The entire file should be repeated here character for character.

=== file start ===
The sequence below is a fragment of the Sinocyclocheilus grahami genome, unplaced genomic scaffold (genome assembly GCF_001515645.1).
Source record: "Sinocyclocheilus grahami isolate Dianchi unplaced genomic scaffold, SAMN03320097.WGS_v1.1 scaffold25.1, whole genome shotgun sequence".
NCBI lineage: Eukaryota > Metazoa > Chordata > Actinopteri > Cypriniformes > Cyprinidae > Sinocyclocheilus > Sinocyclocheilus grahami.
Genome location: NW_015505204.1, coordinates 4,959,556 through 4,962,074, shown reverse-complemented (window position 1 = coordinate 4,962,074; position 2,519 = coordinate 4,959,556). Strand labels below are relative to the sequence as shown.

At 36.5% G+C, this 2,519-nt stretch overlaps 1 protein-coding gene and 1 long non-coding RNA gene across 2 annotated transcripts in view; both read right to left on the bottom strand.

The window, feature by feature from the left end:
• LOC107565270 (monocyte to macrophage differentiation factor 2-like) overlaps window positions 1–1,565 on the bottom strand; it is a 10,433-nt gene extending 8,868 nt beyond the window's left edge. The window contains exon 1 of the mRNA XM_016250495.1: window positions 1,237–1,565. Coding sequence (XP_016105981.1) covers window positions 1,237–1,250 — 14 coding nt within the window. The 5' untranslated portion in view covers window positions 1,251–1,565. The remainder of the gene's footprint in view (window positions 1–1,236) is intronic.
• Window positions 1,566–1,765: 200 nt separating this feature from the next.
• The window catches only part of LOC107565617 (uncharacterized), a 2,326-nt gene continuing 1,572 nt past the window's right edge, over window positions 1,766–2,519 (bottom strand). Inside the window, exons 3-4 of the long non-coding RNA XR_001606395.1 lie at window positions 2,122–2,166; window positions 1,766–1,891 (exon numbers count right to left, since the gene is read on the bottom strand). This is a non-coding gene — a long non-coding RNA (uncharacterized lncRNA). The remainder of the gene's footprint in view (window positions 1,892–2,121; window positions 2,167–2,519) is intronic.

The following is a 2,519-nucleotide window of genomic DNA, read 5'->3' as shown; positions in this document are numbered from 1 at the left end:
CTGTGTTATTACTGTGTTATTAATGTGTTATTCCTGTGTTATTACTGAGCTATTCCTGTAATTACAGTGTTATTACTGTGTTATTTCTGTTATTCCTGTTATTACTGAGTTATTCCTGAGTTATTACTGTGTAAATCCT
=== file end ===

The sequence below is a fragment of the Sinocyclocheilus grahami genome, unplaced genomic scaffold (genome assembly GCF_001515645.1).
Source record: "Sinocyclocheilus grahami isolate Dianchi unplaced genomic scaffold, SAMN03320097.WGS_v1.1 scaffold25.1, whole genome shotgun sequence".
NCBI lineage: Eukaryota > Metazoa > Chordata > Actinopteri > Cypriniformes > Cyprinidae > Sinocyclocheilus > Sinocyclocheilus grahami.
Genome location: NW_015505204.1, coordinates 4,959,556 through 4,962,074, shown reverse-complemented (window position 1 = coordinate 4,962,074; position 2,519 = coordinate 4,959,556). Strand labels below are relative to the sequence as shown.

At 36.5% G+C, this 2,519-nt stretch overlaps 1 protein-coding gene and 1 long non-coding RNA gene across 2 annotated transcripts in view; both read right to left on the bottom strand.

The window, feature by feature from the left end:
• LOC107565270 (monocyte to macrophage differentiation factor 2-like) overlaps window positions 1–1,565 on the bottom strand; it is a 10,433-nt gene extending 8,868 nt beyond the window's left edge. The window contains exon 1 of the mRNA XM_016250495.1: window positions 1,237–1,565. Coding sequence (XP_016105981.1) covers window positions 1,237–1,250 — 14 coding nt within the window. The 5' untranslated portion in view covers window positions 1,251–1,565. The remainder of the gene's footprint in view (window positions 1–1,236) is intronic.
• Window positions 1,566–1,765: 200 nt separating this feature from the next.
• The window catches only part of LOC107565617 (uncharacterized), a 2,326-nt gene continuing 1,572 nt past the window's right edge, over window positions 1,766–2,519 (bottom strand). Inside the window, exons 3-4 of the long non-coding RNA XR_001606395.1 lie at window positions 2,122–2,166; window positions 1,766–1,891 (exon numbers count right to left, since the gene is read on the bottom strand). This is a non-coding gene — a long non-coding RNA (uncharacterized lncRNA). The remainder of the gene's footprint in view (window positions 1,892–2,121; window positions 2,167–2,519) is intronic.

The following is a 2,519-nucleotide window of genomic DNA, read 5'->3' as shown; positions in this document are numbered from 1 at the left end:
CTGTGTTATTACTGTGTTATTAATGTGTTATTCCTGTGTTATTACTGAGCTATTCCTGTAATTACAGTGTTATTACTGTGTTATTTCTGTTATTCCTGTTATTACTGAGTTATTCCTGAGTTATTACTGTGTAAATCCT